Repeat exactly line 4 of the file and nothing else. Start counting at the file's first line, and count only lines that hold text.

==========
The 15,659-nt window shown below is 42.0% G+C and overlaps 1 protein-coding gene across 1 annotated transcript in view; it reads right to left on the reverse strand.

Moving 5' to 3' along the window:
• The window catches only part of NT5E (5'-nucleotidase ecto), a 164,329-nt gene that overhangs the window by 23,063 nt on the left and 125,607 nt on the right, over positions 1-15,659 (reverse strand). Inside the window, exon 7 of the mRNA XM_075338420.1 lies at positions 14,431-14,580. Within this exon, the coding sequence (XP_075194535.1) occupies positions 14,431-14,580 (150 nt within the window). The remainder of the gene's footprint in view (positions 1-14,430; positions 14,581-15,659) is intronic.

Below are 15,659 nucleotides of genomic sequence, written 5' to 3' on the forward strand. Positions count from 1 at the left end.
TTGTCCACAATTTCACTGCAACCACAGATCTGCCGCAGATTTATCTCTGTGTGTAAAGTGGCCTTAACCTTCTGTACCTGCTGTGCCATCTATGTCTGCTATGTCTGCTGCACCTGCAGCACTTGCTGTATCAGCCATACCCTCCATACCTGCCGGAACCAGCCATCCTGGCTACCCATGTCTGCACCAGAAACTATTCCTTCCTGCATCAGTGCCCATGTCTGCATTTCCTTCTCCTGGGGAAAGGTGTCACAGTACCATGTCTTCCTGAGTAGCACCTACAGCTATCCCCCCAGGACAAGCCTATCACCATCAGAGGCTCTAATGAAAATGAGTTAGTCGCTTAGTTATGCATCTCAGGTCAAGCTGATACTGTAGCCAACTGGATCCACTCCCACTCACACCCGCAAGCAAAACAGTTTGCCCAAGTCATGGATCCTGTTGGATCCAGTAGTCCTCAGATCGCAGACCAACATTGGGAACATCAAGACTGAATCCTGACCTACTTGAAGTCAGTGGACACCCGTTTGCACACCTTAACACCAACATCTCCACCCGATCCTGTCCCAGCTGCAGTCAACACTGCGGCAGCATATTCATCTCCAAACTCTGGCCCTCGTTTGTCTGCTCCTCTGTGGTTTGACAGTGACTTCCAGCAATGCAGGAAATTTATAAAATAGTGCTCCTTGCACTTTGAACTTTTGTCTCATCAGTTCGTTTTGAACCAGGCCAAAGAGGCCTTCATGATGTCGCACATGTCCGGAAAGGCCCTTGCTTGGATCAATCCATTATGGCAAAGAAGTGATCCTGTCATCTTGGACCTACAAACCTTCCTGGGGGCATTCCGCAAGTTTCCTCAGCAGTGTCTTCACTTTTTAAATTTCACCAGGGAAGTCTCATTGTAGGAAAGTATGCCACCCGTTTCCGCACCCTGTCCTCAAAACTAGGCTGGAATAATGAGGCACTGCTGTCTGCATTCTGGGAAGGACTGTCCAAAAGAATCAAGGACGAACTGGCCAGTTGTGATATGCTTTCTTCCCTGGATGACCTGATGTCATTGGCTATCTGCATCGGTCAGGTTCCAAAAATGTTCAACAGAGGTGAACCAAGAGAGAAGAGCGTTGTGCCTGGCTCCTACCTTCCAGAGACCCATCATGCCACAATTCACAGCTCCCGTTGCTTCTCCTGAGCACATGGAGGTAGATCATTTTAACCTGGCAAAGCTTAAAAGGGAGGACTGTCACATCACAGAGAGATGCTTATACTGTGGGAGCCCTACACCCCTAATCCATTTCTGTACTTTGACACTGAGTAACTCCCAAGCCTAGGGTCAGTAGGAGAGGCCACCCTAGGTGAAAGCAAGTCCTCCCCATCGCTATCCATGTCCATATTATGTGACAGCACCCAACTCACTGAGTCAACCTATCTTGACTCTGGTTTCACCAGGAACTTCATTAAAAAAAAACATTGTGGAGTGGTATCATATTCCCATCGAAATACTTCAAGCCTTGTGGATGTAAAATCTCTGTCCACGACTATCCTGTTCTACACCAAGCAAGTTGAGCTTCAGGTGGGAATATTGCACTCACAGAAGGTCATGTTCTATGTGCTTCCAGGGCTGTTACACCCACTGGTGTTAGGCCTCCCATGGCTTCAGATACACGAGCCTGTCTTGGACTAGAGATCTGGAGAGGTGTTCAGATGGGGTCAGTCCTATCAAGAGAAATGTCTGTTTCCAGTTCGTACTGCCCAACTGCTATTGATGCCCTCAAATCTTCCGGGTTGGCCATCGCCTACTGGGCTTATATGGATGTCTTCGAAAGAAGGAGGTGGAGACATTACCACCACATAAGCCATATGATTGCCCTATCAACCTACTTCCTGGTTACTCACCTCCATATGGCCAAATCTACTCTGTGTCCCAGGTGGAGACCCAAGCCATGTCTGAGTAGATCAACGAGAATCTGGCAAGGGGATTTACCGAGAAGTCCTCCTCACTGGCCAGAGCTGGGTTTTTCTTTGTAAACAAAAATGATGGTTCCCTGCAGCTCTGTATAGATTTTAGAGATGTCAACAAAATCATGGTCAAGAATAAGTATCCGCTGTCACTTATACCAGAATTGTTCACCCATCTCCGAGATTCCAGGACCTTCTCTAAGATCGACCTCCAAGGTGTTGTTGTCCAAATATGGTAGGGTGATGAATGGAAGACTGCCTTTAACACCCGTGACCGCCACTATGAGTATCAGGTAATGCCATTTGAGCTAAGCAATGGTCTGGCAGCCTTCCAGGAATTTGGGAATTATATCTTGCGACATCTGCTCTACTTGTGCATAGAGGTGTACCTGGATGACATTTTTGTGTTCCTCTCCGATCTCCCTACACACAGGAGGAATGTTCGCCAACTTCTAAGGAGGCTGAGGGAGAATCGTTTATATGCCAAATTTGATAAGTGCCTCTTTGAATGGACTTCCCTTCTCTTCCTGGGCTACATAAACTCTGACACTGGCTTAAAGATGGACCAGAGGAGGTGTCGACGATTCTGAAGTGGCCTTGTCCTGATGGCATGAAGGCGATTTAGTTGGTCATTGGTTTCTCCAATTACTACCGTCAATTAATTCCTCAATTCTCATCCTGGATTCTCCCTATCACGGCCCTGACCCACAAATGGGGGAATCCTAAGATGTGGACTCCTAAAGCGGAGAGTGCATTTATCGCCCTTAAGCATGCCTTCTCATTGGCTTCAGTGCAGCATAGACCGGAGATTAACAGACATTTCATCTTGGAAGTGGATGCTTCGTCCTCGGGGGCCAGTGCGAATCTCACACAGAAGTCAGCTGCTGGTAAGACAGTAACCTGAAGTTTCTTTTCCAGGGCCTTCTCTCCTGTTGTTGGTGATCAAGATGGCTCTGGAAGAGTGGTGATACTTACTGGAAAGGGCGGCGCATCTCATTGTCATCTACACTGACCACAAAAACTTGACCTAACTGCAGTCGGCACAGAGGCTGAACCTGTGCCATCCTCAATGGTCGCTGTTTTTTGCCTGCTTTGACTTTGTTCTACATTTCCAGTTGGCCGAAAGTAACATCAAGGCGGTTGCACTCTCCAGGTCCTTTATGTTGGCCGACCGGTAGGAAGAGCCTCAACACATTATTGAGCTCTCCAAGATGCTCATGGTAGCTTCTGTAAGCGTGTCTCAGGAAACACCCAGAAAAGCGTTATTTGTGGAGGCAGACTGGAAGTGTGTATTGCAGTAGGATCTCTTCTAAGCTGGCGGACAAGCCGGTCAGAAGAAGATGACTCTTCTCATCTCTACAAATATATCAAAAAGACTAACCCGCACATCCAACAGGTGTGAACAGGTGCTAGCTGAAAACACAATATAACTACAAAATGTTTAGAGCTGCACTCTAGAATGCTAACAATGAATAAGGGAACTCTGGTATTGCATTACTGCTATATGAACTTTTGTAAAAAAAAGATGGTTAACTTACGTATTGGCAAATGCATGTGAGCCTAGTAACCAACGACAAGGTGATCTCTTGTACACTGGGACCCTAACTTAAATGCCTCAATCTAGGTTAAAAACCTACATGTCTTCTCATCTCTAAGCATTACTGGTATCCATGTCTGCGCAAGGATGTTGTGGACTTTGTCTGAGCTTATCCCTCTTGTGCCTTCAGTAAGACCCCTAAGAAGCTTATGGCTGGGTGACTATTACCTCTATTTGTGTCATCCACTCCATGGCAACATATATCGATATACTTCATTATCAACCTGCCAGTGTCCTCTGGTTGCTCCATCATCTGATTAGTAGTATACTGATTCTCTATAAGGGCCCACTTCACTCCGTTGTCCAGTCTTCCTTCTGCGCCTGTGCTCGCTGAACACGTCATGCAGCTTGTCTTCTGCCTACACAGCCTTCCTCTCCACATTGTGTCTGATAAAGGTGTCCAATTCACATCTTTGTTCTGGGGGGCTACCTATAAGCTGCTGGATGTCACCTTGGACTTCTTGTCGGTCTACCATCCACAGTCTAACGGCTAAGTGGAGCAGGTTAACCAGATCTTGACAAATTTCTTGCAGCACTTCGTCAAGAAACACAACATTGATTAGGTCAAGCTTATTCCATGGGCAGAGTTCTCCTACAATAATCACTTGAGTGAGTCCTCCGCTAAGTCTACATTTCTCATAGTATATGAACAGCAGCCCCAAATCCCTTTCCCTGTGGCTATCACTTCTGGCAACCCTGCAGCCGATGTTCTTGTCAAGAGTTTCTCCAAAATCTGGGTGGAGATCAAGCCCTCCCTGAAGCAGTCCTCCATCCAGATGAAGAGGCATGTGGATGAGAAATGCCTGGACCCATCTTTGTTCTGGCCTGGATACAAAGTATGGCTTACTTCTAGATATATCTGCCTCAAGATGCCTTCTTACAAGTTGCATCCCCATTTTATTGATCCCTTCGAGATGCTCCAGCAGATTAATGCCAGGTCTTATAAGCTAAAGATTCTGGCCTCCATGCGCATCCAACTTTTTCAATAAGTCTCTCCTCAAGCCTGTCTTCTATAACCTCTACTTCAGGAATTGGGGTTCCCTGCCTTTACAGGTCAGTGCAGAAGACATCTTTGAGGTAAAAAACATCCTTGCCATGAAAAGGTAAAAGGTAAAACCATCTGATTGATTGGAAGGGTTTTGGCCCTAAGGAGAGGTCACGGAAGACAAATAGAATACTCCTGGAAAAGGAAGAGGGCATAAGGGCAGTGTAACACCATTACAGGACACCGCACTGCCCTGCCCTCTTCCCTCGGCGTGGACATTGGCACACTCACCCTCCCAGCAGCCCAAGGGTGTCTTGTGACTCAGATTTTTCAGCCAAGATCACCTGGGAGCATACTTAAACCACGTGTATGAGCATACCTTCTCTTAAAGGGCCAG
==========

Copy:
Below are 15,659 nucleotides of genomic sequence, written 5' to 3' on the forward strand. Positions count from 1 at the left end.